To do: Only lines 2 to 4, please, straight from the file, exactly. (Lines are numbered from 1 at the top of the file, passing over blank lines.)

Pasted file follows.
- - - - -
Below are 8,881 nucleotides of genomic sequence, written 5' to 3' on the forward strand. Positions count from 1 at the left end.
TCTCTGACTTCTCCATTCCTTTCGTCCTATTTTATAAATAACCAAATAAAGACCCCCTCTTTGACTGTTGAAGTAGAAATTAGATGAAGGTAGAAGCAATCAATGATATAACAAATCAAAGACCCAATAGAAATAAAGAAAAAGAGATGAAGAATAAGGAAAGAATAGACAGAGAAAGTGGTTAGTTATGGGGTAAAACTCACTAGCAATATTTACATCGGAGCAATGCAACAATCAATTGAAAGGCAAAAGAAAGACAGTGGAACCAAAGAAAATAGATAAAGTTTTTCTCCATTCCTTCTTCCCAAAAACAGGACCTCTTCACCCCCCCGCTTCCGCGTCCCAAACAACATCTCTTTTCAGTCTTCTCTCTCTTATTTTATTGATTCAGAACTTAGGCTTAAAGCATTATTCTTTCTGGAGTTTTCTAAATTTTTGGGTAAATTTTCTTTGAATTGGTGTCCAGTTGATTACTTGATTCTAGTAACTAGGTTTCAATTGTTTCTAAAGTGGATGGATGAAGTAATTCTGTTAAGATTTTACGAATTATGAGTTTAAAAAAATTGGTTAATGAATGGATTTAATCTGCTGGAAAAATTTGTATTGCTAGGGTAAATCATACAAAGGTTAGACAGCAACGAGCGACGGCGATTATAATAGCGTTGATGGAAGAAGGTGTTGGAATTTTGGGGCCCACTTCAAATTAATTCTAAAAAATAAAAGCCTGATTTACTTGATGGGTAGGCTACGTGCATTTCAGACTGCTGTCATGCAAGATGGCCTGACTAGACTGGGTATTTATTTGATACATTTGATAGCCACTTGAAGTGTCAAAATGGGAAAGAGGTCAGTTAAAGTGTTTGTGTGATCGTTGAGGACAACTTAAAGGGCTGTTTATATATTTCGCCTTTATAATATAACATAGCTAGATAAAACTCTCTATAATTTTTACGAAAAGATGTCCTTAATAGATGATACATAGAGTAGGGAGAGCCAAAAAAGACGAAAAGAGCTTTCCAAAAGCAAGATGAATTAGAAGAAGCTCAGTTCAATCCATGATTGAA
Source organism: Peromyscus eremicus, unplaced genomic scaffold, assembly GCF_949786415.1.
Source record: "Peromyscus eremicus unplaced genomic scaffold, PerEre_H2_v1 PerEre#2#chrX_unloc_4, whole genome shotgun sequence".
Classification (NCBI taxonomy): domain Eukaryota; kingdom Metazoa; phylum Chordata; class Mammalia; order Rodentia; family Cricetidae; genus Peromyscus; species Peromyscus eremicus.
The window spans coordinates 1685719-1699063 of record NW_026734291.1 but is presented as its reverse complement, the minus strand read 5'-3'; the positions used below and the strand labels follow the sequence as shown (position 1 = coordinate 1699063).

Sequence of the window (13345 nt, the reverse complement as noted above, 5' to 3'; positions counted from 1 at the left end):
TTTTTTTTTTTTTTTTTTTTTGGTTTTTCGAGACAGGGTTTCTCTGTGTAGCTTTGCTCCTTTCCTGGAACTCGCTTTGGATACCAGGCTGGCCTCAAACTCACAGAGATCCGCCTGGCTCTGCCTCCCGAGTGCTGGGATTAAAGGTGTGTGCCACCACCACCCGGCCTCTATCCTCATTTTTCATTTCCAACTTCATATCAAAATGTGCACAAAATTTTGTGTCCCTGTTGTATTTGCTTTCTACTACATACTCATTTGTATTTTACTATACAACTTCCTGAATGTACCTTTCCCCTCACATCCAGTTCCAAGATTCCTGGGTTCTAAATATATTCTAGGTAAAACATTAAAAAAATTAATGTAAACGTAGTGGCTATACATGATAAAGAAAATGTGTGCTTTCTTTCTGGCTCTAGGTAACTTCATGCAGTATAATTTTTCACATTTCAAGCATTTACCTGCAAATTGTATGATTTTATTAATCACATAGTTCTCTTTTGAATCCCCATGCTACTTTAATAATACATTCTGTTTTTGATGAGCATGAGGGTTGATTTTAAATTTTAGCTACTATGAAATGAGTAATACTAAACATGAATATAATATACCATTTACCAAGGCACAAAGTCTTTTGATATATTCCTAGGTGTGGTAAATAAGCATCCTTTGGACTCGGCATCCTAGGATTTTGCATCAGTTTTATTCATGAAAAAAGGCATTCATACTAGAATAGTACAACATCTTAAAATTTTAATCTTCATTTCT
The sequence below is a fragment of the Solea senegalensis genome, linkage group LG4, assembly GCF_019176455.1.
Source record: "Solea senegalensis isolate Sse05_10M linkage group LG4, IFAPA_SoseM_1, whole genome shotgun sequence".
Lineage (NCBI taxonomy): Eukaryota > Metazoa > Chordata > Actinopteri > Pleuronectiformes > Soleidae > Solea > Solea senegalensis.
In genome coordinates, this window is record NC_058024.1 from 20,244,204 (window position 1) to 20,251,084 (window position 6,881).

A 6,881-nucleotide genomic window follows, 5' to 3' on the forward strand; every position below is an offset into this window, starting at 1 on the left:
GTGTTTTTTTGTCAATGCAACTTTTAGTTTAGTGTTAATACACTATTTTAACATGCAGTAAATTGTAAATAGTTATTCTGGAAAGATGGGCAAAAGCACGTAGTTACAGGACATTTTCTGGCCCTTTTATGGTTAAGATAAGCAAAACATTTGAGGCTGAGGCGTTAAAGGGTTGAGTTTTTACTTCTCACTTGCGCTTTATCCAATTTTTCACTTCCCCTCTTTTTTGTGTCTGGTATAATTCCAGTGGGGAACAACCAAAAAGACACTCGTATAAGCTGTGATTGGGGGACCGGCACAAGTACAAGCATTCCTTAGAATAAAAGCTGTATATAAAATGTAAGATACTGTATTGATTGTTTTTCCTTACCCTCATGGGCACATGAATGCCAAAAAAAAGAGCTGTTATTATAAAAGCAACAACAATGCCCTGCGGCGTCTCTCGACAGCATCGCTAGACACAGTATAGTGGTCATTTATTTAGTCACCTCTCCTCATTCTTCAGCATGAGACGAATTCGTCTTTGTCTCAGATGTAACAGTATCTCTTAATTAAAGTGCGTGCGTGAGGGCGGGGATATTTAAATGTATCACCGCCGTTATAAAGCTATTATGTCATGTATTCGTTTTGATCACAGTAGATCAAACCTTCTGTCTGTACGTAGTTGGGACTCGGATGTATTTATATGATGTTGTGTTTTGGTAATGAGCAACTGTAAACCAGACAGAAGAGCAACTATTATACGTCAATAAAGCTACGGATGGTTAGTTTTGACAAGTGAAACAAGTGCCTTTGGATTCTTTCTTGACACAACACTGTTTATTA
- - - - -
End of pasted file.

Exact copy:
TCTCTGACTTCTCCATTCCTTTCGTCCTATTTTATAAATAACCAAATAAAGACCCCCTCTTTGACTGTTGAAGTAGAAATTAGATGAAGGTAGAAGCAATCAATGATATAACAAATCAAAGACCCAATAGAAATAAAGAAAAAGAGATGAAGAATAAGGAAAGAATAGACAGAGAAAGTGGTTAGTTATGGGGTAAAACTCACTAGCAATATTTACATCGGAGCAATGCAACAATCAATTGAAAGGCAAAAGAAAGACAGTGGAACCAAAGAAAATAGATAAAGTTTTTCTCCATTCCTTCTTCCCAAAAACAGGACCTCTTCACCCCCCCGCTTCCGCGTCCCAAACAACATCTCTTTTCAGTCTTCTCTCTCTTATTTTATTGATTCAGAACTTAGGCTTAAAGCATTATTCTTTCTGGAGTTTTCTAAATTTTTGGGTAAATTTTCTTTGAATTGGTGTCCAGTTGATTACTTGATTCTAGTAACTAGGTTTCAATTGTTTCTAAAGTGGATGGATGAAGTAATTCTGTTAAGATTTTACGAATTATGAGTTTAAAAAAATTGGTTAATGAATGGATTTAATCTGCTGGAAAAATTTGTATTGCTAGGGTAAATCATACAAAGGTTAGACAGCAACGAGCGACGGCGATTATAATAGCGTTGATGGAAGAAGGTGTTGGAATTTTGGGGCCCACTTCAAATTAATTCTAAAAAATAAAAGCCTGATTTACTTGATGGGTAGGCTACGTGCATTTCAGACTGCTGTCATGCAAGATGGCCTGACTAGACTGGGTATTTATTTGATACATTTGATAGCCACTTGAAGTGTCAAAATGGGAAAGAGGTCAGTTAAAGTGTTTGTGTGATCGTTGAGGACAACTTAAAGGGCTGTTTATATATTTCGCCTTTATAATATAACATAGCTAGATAAAACTCTCTATAATTTTTACGAAAAGATGTCCTTAATAGATGATACATAGAGTAGGGAGAGCCAAAAAAGACGAAAAGAGCTTTCCAAAAGCAAGATGAATTAGAAGAAGCTCAGTTCAATCCATGATTGAA
Source organism: Peromyscus eremicus, unplaced genomic scaffold, assembly GCF_949786415.1.
Source record: "Peromyscus eremicus unplaced genomic scaffold, PerEre_H2_v1 PerEre#2#chrX_unloc_4, whole genome shotgun sequence".